Emeralds are heralded as The Jewel of Kings. Adorned since the dawn of time, they have long been held as a symbol of wealth and power. Cleopatra was a known fan, even having acquired her own emerald mine from the Egyptians.
Emeralds are associated with the heart chakra, and in mythology, they are tied to the goddess Venus. They are the stones of love and success.
Since antiquity emeralds have been sought after for their healing properties. They were thought to reduce eye strain, and stone cutters would often keep them on their work bench and would focus on them when their eyes needed a break. The wealthy were known to have crushed them into powders and used them as elixirs. Aristotle was known to carry one as a talisman for it's thought to increase eloquence in public speaking, and they were even put in the mouth of those wishing to foretell the future.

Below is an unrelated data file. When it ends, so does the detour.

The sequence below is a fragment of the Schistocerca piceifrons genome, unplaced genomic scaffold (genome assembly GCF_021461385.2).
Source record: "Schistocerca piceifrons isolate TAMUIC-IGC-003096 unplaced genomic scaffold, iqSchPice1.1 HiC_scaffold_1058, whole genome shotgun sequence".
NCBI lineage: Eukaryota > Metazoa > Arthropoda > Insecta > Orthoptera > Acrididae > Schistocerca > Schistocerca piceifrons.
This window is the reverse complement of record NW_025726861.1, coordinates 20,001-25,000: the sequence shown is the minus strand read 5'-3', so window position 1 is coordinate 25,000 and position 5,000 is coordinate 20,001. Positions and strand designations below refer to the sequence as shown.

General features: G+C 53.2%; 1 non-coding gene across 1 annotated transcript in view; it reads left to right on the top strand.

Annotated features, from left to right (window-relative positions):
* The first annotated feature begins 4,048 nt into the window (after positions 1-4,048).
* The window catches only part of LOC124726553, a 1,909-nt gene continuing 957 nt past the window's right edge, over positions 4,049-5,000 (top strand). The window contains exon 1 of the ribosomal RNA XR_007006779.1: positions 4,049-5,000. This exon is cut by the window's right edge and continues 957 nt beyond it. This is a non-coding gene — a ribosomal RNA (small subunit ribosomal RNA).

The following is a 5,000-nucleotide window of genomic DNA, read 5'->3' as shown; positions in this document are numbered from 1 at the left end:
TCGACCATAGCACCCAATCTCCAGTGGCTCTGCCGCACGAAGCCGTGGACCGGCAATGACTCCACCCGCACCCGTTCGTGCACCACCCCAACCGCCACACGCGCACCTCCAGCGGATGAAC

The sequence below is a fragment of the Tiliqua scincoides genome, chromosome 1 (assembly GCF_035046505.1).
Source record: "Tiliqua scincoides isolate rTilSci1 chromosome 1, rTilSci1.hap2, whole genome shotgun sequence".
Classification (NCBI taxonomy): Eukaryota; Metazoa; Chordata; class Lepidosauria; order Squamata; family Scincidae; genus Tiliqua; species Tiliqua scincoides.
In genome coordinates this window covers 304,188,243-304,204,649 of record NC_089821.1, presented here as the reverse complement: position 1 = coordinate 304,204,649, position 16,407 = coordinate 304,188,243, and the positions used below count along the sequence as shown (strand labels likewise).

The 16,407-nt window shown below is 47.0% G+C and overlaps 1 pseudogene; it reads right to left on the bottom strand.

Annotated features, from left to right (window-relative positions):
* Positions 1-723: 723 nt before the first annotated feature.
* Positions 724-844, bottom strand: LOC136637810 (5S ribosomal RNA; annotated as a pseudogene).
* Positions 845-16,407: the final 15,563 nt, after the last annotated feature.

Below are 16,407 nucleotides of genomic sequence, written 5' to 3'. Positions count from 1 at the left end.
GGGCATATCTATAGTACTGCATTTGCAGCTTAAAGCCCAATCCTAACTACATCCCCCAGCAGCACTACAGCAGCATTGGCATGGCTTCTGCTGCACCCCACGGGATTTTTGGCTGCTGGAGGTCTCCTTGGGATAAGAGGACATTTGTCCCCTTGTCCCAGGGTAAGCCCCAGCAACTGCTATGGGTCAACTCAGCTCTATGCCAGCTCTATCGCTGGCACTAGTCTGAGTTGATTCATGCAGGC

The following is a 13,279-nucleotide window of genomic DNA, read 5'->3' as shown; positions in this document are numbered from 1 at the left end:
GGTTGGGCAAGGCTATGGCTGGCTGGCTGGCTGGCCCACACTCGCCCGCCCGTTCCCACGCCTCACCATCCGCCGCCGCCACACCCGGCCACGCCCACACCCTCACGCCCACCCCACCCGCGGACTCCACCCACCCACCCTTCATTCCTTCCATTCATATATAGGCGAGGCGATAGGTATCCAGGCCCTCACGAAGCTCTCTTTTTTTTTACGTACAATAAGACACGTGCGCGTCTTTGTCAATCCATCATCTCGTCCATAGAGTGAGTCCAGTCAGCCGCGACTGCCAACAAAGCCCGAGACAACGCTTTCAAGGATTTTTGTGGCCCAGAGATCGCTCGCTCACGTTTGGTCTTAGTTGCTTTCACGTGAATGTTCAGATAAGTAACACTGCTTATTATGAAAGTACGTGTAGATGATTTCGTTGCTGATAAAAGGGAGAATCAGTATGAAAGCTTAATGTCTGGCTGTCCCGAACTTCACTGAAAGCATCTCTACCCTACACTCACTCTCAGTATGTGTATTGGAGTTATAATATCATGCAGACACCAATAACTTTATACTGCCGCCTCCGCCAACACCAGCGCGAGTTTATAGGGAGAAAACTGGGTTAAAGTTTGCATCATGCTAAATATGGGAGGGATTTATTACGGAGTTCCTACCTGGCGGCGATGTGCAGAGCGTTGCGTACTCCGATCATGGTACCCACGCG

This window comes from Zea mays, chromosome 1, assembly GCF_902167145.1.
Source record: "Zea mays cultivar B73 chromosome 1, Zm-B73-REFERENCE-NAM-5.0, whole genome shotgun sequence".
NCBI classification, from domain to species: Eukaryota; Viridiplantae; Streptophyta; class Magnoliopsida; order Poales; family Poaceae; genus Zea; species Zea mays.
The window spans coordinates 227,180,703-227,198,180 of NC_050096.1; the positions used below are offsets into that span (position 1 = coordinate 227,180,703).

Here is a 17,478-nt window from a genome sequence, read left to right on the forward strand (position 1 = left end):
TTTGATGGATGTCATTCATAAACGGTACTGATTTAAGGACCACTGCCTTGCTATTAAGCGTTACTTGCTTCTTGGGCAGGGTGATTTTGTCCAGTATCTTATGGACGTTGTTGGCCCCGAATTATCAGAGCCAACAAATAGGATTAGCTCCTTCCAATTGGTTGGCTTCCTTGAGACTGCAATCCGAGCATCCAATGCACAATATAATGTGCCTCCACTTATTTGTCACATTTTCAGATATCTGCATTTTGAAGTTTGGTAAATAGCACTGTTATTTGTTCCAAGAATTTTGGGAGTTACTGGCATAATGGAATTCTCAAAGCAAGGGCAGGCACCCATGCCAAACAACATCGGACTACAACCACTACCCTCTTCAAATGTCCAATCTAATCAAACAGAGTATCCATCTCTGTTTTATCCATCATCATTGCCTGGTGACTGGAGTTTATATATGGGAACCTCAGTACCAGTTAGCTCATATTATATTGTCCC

Egyptians wore emeralds for fertility and immortality, and they were associated with rebirth. The Incas believed their lustrous green glow came from the fact that they were a living incarnation of a goddess.
No matter what magical or metaphysical properties one might attribute to these magnificently luminous, green stones, one thing is clear; emeralds are indeed regalia fit for even those with the most distinguished of tastes.